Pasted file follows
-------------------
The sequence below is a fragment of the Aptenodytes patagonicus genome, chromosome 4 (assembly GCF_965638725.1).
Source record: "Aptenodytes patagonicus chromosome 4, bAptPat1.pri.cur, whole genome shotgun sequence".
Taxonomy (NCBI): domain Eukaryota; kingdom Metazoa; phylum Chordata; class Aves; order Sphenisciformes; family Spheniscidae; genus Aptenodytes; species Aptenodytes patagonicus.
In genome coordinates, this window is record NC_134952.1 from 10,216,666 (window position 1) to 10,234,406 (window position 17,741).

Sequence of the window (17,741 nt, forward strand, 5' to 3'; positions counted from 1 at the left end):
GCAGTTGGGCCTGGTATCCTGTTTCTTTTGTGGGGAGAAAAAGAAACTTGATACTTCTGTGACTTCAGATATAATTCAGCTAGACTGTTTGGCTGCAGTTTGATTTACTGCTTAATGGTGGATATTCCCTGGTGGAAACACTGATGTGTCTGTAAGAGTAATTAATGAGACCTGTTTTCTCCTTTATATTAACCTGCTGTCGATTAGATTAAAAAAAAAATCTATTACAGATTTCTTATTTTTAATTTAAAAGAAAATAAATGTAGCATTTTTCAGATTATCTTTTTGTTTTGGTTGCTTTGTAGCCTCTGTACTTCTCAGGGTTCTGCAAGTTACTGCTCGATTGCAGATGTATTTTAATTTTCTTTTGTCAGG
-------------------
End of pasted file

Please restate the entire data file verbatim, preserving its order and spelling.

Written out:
The sequence below is a fragment of the Aptenodytes patagonicus genome, chromosome 4 (assembly GCF_965638725.1).
Source record: "Aptenodytes patagonicus chromosome 4, bAptPat1.pri.cur, whole genome shotgun sequence".
Taxonomy (NCBI): domain Eukaryota; kingdom Metazoa; phylum Chordata; class Aves; order Sphenisciformes; family Spheniscidae; genus Aptenodytes; species Aptenodytes patagonicus.
In genome coordinates, this window is record NC_134952.1 from 10,216,666 (window position 1) to 10,234,406 (window position 17,741).

Sequence of the window (17,741 nt, forward strand, 5' to 3'; positions counted from 1 at the left end):
GCAGTTGGGCCTGGTATCCTGTTTCTTTTGTGGGGAGAAAAAGAAACTTGATACTTCTGTGACTTCAGATATAATTCAGCTAGACTGTTTGGCTGCAGTTTGATTTACTGCTTAATGGTGGATATTCCCTGGTGGAAACACTGATGTGTCTGTAAGAGTAATTAATGAGACCTGTTTTCTCCTTTATATTAACCTGCTGTCGATTAGATTAAAAAAAAAATCTATTACAGATTTCTTATTTTTAATTTAAAAGAAAATAAATGTAGCATTTTTCAGATTATCTTTTTGTTTTGGTTGCTTTGTAGCCTCTGTACTTCTCAGGGTTCTGCAAGTTACTGCTCGATTGCAGATGTATTTTAATTTTCTTTTGTCAGG